When we launched our club’s project, H2OpenDoors, we said that the world’s water crisis can be solved with a little technology and a whole lot of soul.

With our first two installations completed at two hill tribe villages in Northern Thailand in February 2013, we are now preparing for the next in Myanmar. Continue reading

Together, we can go further for peace

Saad Karim, right, at the Rotary Peace Center at Chulalongkorn University

By Saad Karim, 2012 Rotary Peace Fellow, Chulalongkorn University, Bangkok, Thailand

There is an African proverb that says “Alone we can run faster, but together we can go further,” also sometimes stated as “If you want to go fast, go alone. If you want to go further, go together.”

When I began the Rotary Peace Centers program at Chulalongkorn University in Bangkok, Thailand, I and my 21 classmates began the journey on separate paths, each with different, individual ideas about peace and conflict resolution. Continue reading

Youth exchanges build peace

Sadie and youth exchange friends

Sadie Rose, middle, with Thai Youth Exchange students at the 2012 RI Convention.

Sadie Rose Zavgren, a Rotary Youth Exchange student from the United States to Thailand, attended the 2012 RI Convention in Bangkok, Thailand, 6-9 May. The following is an excerpt of the speech she delivered during the Youth Exchange Officers Preconvention Meeting. 

When I was 12 years old, a friend of mine went on a youth exchange to Germany. She came home talking about the enriching educational year she had just lived. I decided then that one day I, too, would be an exchange student.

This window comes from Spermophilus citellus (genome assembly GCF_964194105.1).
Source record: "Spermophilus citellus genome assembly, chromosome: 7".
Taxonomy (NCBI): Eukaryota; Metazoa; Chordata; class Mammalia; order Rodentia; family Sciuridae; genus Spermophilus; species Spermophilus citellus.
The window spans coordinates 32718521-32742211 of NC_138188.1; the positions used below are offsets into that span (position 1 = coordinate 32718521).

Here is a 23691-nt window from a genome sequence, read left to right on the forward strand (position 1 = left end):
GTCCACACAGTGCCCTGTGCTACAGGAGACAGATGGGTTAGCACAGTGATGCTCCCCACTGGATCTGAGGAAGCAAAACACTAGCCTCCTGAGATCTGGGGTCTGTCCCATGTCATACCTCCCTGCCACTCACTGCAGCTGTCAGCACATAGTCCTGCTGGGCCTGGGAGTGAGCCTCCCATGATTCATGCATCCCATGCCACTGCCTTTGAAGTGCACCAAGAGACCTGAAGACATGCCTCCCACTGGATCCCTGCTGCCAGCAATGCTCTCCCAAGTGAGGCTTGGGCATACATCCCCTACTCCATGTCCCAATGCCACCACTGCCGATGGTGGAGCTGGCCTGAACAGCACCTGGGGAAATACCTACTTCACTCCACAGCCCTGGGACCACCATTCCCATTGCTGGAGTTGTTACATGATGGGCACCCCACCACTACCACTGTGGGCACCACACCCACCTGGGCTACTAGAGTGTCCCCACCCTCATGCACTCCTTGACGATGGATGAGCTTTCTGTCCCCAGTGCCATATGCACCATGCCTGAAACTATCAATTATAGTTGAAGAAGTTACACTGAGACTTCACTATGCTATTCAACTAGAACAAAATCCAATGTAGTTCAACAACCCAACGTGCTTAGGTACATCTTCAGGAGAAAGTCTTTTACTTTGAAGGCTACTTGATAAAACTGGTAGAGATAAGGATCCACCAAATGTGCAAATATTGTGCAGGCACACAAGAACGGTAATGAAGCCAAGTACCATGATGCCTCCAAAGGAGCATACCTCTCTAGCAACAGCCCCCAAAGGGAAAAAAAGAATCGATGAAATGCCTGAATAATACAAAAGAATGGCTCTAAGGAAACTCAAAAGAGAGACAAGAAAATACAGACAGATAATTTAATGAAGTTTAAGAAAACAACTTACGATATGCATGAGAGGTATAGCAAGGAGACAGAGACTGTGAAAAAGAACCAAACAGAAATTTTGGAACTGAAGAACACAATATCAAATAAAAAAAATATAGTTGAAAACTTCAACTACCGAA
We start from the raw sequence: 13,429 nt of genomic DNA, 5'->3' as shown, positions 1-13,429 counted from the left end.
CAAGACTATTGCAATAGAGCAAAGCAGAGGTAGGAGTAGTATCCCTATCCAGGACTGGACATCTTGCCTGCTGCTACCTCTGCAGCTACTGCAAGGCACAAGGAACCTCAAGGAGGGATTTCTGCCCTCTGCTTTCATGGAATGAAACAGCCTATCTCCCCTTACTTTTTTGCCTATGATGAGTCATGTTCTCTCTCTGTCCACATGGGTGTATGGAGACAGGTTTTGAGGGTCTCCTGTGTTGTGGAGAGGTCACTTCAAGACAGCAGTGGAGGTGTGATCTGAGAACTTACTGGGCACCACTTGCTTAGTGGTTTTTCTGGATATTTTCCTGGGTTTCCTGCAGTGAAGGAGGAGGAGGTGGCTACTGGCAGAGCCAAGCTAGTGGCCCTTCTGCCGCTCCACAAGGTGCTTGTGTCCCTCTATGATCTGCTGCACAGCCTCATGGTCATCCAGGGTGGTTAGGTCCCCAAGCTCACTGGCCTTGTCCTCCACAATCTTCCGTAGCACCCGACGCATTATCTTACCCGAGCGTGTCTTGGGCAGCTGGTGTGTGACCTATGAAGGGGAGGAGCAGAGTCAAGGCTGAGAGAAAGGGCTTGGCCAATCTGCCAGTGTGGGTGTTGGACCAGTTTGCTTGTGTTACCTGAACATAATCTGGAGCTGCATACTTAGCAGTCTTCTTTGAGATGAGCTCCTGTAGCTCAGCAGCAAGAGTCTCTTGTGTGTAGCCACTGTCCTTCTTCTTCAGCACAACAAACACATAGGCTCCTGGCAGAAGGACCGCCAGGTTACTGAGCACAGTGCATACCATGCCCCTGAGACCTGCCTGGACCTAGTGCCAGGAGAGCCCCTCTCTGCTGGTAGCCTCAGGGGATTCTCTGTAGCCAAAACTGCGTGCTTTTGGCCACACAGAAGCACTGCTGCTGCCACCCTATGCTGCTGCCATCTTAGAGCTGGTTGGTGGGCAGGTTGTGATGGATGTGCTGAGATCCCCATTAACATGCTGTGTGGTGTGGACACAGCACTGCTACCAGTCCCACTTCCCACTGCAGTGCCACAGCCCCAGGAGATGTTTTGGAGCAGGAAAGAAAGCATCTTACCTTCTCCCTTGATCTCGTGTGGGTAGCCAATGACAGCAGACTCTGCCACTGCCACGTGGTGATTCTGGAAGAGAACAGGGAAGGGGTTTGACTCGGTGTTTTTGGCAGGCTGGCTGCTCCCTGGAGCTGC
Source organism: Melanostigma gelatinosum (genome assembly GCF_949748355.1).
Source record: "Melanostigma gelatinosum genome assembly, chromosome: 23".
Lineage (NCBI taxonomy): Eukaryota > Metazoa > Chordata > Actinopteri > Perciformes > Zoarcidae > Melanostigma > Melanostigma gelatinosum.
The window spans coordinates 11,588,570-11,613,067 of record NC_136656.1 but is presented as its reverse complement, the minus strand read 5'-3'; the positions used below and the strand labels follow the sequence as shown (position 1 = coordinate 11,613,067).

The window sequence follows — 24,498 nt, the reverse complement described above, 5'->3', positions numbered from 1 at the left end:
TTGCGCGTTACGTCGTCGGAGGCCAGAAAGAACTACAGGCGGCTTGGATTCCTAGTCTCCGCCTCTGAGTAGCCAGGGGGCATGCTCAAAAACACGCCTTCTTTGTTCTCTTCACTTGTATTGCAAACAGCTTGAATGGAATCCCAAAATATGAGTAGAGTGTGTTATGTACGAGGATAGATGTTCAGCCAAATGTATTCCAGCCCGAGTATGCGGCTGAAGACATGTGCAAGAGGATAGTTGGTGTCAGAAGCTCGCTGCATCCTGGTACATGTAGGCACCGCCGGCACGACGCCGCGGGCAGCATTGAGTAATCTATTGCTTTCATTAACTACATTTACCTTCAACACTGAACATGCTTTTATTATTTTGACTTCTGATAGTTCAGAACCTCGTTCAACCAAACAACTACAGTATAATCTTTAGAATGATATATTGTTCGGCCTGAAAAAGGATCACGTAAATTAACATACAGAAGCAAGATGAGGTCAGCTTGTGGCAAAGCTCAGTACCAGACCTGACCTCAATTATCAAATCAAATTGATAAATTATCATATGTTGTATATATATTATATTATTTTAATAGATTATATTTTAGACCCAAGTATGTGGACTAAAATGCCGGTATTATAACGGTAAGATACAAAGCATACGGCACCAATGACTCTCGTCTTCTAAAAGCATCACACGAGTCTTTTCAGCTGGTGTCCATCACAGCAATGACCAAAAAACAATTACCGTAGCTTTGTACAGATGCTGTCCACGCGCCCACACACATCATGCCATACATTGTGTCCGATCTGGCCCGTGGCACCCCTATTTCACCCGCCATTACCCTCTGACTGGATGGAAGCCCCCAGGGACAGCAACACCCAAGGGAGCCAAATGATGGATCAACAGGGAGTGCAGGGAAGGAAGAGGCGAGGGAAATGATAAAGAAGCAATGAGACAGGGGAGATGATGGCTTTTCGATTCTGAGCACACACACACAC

I chose Thailand because the country seemed unique, and who wouldn’t want to be in a country known as the Land of a Thousand Smiles. Continue reading

What was your favorite convention moment?

K.R. Raja Govindasamy

K.R. Raja Govindasamy, a former Rotary Foundation Ambassadorial Scholar, shares his favorite convention moment.

By Ryan Hyland, RI Editorial staff, reporting from Bangkok, Thailand

I caught up with a few Rotarians as they were getting ready to leave the 2012 RI Convention in Bangkok, Thailand, and asked what their favorite moments were.

Glen MacGillivray, a member of the Rotary Club of Petawawa, Ontario, Canada, said:

“The House of Friendship has been amazing. I’ve met an awful lot of people with shared interests and different interests. People who could help us with what we’re trying to do and us help them with what they want to do. We’re a small club. It was nice to be a part of something bigger. And hearing Muhammad Yunus was a great thrill. It’s a big reason why we came.” Continue reading

Go where people can hear you

Use social media

Participants in a workshop at the 2012 RI Convention. Social media is a valuable tool for sharing Rotary’s story.

By Antoinette Tuscano, RI Editorial staff, reporting from Bangkok, Thailand

As the staff person who does much of the social media for Rotary InternationaI, I listened with interest to Rotary leaders at the International Institute in Bangkok as they discussed the power of the Internet and social media in sharing Rotary’s story.

I understand why some people hesitate to use social media and why it can seem intimidating. Like many of you, I didn’t grow up with a smart phone in my hand twittering my every thought. I’m old enough to remember a time before cable TV and having to actually get up off the couch to change the channel. Continue reading